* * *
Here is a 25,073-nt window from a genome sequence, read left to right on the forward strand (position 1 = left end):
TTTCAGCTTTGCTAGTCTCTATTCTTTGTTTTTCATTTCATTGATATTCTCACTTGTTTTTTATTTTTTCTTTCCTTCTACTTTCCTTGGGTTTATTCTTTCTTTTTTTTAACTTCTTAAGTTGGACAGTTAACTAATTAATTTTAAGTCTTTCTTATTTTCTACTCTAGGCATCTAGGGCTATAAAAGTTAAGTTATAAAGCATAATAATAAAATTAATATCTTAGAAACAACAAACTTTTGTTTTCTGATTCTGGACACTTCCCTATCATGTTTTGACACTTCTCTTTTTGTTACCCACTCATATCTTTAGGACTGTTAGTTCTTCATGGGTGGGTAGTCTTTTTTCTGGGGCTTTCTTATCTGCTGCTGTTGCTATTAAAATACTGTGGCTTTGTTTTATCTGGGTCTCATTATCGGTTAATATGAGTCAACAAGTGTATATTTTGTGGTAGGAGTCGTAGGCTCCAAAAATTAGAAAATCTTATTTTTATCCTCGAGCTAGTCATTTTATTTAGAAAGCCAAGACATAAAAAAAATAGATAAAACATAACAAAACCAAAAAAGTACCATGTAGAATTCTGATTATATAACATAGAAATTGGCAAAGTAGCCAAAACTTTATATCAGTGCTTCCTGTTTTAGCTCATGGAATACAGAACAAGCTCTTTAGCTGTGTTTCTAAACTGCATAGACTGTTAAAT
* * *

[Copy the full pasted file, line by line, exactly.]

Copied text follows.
Here is a 25,073-nt window from a genome sequence, read left to right on the forward strand (position 1 = left end):
TTTCAGCTTTGCTAGTCTCTATTCTTTGTTTTTCATTTCATTGATATTCTCACTTGTTTTTTATTTTTTCTTTCCTTCTACTTTCCTTGGGTTTATTCTTTCTTTTTTTTAACTTCTTAAGTTGGACAGTTAACTAATTAATTTTAAGTCTTTCTTATTTTCTACTCTAGGCATCTAGGGCTATAAAAGTTAAGTTATAAAGCATAATAATAAAATTAATATCTTAGAAACAACAAACTTTTGTTTTCTGATTCTGGACACTTCCCTATCATGTTTTGACACTTCTCTTTTTGTTACCCACTCATATCTTTAGGACTGTTAGTTCTTCATGGGTGGGTAGTCTTTTTTCTGGGGCTTTCTTATCTGCTGCTGTTGCTATTAAAATACTGTGGCTTTGTTTTATCTGGGTCTCATTATCGGTTAATATGAGTCAACAAGTGTATATTTTGTGGTAGGAGTCGTAGGCTCCAAAAATTAGAAAATCTTATTTTTATCCTCGAGCTAGTCATTTTATTTAGAAAGCCAAGACATAAAAAAAATAGATAAAACATAACAAAACCAAAAAAGTACCATGTAGAATTCTGATTATATAACATAGAAATTGGCAAAGTAGCCAAAACTTTATATCAGTGCTTCCTGTTTTAGCTCATGGAATACAGAACAAGCTCTTTAGCTGTGTTTCTAAACTGCATAGACTGTTAAAT